SAMANTHA BRIX PHOTO Legislator Kate Browning, Assemblyman Marc Alessi and state Senator Brian Foley blasted Governor Paterson’s veto of a bill that would require Suffolk County social services to tell police where homeless sex offenders live.
Local elected officials are calling on state lawmakers to ovveride
Governor David Paterson’s veto of a bill requiring Suffolk County Social
Services to notify police when a homeless sex offender moves into
The governor vetoed the bill Sunday.
ourselves here today totally surprised,” state Senator Brian Foley
(D-Blue Point) said at a press conference outside the Suffolk County
Police Department’s 7th precinct in Shirley. “We were appalled to find
out the governor of the state vetoed this bill.”
Mr. Paterson said
the bill would absolve sex offenders of their duty to report their name
and address to the state’s sex offender registry. Mr. Foley and state
Assemblyman Marc Alessi (D-Shoreham) said the governor’s reasoning is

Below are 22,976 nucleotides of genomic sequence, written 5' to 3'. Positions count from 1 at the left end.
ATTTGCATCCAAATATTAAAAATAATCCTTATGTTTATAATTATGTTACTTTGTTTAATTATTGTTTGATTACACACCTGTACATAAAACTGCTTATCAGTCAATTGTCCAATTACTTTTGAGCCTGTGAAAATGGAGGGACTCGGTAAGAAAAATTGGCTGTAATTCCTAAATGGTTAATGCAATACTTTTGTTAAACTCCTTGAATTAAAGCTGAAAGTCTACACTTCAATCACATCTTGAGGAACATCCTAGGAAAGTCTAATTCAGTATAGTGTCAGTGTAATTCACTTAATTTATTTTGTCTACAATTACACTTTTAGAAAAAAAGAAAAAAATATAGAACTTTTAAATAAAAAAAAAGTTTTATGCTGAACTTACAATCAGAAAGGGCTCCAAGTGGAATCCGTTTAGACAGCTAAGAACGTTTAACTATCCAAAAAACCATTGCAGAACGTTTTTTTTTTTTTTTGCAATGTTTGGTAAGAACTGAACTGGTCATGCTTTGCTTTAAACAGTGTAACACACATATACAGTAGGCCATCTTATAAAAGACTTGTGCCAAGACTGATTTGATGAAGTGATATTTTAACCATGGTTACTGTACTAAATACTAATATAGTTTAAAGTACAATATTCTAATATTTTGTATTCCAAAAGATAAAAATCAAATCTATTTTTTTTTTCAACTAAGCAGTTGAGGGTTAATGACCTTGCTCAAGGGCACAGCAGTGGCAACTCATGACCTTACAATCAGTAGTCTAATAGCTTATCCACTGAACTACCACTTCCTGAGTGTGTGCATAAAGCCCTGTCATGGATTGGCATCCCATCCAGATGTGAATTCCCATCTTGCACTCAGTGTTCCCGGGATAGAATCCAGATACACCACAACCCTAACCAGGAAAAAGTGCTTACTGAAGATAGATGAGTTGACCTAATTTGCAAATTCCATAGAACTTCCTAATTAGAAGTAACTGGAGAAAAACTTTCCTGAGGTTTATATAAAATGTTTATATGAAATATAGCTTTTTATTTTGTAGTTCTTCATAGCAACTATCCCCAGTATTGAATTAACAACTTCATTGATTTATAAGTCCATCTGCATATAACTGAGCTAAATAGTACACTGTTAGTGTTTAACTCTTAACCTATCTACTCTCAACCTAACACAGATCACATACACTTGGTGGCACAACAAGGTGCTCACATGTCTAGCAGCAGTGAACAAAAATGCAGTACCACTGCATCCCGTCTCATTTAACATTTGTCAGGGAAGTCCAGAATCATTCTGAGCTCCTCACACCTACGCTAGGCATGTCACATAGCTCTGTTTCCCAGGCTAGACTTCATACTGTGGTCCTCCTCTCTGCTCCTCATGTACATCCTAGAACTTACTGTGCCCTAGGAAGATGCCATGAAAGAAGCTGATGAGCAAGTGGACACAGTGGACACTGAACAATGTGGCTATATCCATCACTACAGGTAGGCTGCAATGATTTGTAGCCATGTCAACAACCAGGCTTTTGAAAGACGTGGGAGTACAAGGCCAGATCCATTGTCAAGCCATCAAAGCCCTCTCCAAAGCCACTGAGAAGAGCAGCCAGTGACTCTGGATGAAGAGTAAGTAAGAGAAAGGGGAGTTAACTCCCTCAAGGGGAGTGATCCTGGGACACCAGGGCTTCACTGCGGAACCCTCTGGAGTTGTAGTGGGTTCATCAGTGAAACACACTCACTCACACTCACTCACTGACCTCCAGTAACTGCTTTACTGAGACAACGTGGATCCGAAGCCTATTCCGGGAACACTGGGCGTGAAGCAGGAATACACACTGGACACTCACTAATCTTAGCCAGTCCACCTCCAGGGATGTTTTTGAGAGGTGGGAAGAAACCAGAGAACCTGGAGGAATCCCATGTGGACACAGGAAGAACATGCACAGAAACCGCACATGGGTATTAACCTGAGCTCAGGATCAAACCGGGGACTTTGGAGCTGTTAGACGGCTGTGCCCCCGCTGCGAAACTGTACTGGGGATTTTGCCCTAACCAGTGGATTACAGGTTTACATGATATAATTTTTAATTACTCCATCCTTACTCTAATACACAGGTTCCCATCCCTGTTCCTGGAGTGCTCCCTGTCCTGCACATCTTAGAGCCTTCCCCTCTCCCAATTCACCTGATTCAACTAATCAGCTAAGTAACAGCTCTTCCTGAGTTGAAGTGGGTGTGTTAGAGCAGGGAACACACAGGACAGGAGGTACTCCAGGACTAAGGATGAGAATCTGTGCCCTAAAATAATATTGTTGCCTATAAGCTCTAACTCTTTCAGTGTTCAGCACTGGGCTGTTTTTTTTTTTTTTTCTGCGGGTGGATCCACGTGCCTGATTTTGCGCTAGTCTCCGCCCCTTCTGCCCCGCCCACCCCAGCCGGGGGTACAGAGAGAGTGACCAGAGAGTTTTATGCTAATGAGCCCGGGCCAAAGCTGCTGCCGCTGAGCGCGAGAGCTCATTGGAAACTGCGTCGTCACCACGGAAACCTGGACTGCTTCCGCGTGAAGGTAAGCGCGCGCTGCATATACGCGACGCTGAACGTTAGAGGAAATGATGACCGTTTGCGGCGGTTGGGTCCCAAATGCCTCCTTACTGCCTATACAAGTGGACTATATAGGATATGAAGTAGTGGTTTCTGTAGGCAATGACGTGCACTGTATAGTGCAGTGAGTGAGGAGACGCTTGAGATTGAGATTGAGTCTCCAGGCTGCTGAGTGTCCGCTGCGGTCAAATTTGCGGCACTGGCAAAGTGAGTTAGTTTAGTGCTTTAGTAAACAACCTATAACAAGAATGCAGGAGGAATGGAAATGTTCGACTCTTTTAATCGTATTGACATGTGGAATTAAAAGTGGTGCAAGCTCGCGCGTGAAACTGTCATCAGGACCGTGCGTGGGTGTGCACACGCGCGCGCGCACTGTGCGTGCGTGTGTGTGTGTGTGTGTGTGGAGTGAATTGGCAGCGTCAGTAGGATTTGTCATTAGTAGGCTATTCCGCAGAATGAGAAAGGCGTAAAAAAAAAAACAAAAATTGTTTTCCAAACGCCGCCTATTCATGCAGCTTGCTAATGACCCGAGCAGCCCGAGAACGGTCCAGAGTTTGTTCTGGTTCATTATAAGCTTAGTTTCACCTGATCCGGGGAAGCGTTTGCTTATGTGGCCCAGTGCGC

embedded in false pretenses.
“I don’t agree with the governor’s
assertion that this would alleviate the offender’s duty to report; that
is still intact in the law,” Mr. Alessi said. “This does not take away
the requirement that the offenders have to report themselves.”
The bill passed unanimously in the Senate and was opposed by one member in the Assembly.
Mr. Foley noted repeatedly that the bipartisan support for the bill in a currently polarized Senate speaks to its strength.
Foley and Mr. Alessi, along with other lawmakers, like County
Legislator Kate Browning (WF-Shirley), are calling on other state
lawmakers to override the veto.
“An override will enable our
communities to be safer. It will enable our communities to be better
protected. It will allow the Suffolk Police Department to do a better
job,” Mr. Foley said.
“This is a belt and suspenders approach for making our families safer,” Mr. Alessi said. “Who can ask for better than that?”